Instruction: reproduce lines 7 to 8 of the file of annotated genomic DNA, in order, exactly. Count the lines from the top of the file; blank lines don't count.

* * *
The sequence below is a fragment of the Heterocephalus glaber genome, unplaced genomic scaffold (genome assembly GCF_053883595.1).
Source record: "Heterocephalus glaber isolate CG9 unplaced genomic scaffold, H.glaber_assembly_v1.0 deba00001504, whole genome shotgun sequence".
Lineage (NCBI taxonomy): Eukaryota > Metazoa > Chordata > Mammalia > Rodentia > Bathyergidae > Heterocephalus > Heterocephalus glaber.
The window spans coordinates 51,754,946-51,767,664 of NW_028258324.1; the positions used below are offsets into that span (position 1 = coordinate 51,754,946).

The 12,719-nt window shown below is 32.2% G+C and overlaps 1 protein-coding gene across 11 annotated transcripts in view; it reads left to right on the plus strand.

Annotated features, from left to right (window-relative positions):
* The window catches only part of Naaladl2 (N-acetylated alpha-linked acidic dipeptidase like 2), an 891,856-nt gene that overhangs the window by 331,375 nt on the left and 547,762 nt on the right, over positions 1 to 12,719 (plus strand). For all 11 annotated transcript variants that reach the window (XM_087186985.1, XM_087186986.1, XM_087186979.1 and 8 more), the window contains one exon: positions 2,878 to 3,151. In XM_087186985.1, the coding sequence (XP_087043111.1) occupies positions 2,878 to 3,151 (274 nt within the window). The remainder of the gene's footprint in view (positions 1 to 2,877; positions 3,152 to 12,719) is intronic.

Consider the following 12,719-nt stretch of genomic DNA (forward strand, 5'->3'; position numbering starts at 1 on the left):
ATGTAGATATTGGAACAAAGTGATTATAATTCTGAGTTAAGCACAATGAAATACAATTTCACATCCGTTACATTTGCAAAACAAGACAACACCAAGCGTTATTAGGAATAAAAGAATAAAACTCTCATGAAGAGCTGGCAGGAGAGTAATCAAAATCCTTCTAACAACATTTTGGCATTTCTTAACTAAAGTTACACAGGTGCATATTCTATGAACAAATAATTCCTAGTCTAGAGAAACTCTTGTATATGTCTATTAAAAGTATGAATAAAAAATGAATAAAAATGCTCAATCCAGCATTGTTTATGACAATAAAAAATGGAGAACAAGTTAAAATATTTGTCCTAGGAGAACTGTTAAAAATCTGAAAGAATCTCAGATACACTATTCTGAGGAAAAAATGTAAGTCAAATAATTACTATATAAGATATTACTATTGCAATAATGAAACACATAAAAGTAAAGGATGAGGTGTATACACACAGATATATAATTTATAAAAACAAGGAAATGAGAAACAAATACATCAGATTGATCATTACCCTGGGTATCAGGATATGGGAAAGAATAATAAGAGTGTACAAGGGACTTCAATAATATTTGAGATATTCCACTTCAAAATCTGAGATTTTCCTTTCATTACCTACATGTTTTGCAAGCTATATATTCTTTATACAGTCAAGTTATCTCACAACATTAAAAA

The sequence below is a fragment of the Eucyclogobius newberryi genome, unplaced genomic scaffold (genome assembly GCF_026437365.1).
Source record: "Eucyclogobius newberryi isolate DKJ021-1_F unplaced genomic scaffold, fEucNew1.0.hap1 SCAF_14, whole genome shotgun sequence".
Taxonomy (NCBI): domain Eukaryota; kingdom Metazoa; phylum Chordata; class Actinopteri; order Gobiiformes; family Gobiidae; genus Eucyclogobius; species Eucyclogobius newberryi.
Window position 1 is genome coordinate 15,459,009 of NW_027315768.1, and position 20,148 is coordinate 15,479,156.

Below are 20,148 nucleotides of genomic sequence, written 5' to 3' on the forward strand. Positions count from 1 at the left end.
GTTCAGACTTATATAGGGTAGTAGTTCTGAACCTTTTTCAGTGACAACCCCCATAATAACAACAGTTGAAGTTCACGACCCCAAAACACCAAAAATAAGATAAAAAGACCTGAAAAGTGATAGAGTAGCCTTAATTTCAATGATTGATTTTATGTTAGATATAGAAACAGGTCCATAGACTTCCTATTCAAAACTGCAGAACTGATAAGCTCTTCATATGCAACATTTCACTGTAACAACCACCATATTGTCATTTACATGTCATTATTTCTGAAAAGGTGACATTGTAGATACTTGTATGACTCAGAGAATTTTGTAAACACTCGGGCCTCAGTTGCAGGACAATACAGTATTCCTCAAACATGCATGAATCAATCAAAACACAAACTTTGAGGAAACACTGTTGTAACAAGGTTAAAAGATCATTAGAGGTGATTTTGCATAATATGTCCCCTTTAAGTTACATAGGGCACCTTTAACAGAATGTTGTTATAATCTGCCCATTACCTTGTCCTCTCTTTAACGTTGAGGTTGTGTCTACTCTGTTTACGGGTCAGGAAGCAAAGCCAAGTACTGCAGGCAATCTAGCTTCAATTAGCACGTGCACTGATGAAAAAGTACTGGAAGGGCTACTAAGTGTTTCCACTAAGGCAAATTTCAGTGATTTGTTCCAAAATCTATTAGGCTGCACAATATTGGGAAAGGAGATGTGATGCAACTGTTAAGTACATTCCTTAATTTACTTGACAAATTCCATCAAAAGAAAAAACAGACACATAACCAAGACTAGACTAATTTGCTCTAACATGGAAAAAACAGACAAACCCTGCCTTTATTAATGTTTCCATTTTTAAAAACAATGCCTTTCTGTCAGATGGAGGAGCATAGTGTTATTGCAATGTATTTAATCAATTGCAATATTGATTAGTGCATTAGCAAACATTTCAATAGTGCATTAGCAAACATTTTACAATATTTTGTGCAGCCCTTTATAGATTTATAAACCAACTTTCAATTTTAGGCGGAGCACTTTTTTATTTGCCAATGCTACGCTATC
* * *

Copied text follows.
* The window catches only part of Naaladl2 (N-acetylated alpha-linked acidic dipeptidase like 2), an 891,856-nt gene that overhangs the window by 331,375 nt on the left and 547,762 nt on the right, over positions 1 to 12,719 (plus strand). For all 11 annotated transcript variants that reach the window (XM_087186985.1, XM_087186986.1, XM_087186979.1 and 8 more), the window contains one exon: positions 2,878 to 3,151. In XM_087186985.1, the coding sequence (XP_087043111.1) occupies positions 2,878 to 3,151 (274 nt within the window). The remainder of the gene's footprint in view (positions 1 to 2,877; positions 3,152 to 12,719) is intronic.

Consider the following 12,719-nt stretch of genomic DNA (forward strand, 5'->3'; position numbering starts at 1 on the left):